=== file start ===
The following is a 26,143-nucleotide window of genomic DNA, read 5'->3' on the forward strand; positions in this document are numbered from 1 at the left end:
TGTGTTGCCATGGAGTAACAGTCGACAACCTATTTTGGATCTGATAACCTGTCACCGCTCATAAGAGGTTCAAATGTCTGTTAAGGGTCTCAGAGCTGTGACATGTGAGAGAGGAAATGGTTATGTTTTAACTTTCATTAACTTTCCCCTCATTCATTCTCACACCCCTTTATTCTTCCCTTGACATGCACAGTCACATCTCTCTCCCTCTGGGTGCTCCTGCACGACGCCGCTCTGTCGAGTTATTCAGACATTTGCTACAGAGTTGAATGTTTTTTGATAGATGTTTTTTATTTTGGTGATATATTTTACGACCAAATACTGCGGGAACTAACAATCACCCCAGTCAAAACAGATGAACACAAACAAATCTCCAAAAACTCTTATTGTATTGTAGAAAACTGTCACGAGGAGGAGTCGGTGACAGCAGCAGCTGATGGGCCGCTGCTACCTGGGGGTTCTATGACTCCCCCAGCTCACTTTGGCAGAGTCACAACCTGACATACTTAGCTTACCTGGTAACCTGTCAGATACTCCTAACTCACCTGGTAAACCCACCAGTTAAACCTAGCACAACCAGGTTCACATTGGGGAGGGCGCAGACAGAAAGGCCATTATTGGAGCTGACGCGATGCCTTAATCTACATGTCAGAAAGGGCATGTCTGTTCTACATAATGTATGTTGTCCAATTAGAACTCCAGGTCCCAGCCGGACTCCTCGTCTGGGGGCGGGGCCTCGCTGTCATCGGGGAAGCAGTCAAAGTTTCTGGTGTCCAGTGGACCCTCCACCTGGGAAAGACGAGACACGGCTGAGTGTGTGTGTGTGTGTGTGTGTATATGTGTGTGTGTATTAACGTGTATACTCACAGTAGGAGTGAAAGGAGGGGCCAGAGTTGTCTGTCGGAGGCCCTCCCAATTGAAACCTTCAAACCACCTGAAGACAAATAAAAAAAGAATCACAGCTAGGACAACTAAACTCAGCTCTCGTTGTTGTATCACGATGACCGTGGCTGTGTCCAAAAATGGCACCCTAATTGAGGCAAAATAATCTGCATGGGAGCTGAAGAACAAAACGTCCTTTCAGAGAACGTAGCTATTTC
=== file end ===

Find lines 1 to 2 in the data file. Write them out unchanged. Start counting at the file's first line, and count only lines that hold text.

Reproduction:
The following is a 26,143-nucleotide window of genomic DNA, read 5'->3' on the forward strand; positions in this document are numbered from 1 at the left end:
TGTGTTGCCATGGAGTAACAGTCGACAACCTATTTTGGATCTGATAACCTGTCACCGCTCATAAGAGGTTCAAATGTCTGTTAAGGGTCTCAGAGCTGTGACATGTGAGAGAGGAAATGGTTATGTTTTAACTTTCATTAACTTTCCCCTCATTCATTCTCACACCCCTTTATTCTTCCCTTGACATGCACAGTCACATCTCTCTCCCTCTGGGTGCTCCTGCACGACGCCGCTCTGTCGAGTTATTCAGACATTTGCTACAGAGTTGAATGTTTTTTGATAGATGTTTTTTATTTTGGTGATATATTTTACGACCAAATACTGCGGGAACTAACAATCACCCCAGTCAAAACAGATGAACACAAACAAATCTCCAAAAACTCTTATTGTATTGTAGAAAACTGTCACGAGGAGGAGTCGGTGACAGCAGCAGCTGATGGGCCGCTGCTACCTGGGGGTTCTATGACTCCCCCAGCTCACTTTGGCAGAGTCACAACCTGACATACTTAGCTTACCTGGTAACCTGTCAGATACTCCTAACTCACCTGGTAAACCCACCAGTTAAACCTAGCACAACCAGGTTCACATTGGGGAGGGCGCAGACAGAAAGGCCATTATTGGAGCTGACGCGATGCCTTAATCTACATGTCAGAAAGGGCATGTCTGTTCTACATAATGTATGTTGTCCAATTAGAACTCCAGGTCCCAGCCGGACTCCTCGTCTGGGGGCGGGGCCTCGCTGTCATCGGGGAAGCAGTCAAAGTTTCTGGTGTCCAGTGGACCCTCCACCTGGGAAAGACGAGACACGGCTGAGTGTGTGTGTGTGTGTGTGTGTATATGTGTGTGTGTATTAACGTGTATACTCACAGTAGGAGTGAAAGGAGGGGCCAGAGTTGTCTGTCGGAGGCCCTCCCAATTGAAACCTTCAAACCACCTGAAGACAAATAAAAAAAGAATCACAGCTAGGACAACTAAACTCAGCTCTCGTTGTTGTATCACGATGACCGTGGCTGTGTCCAAAAATGGCACCCTAATTGAGGCAAAATAATCTGCATGGGAGCTGAAGAACAAAACGTCCTTTCAGAGAACGTAGCTATTTC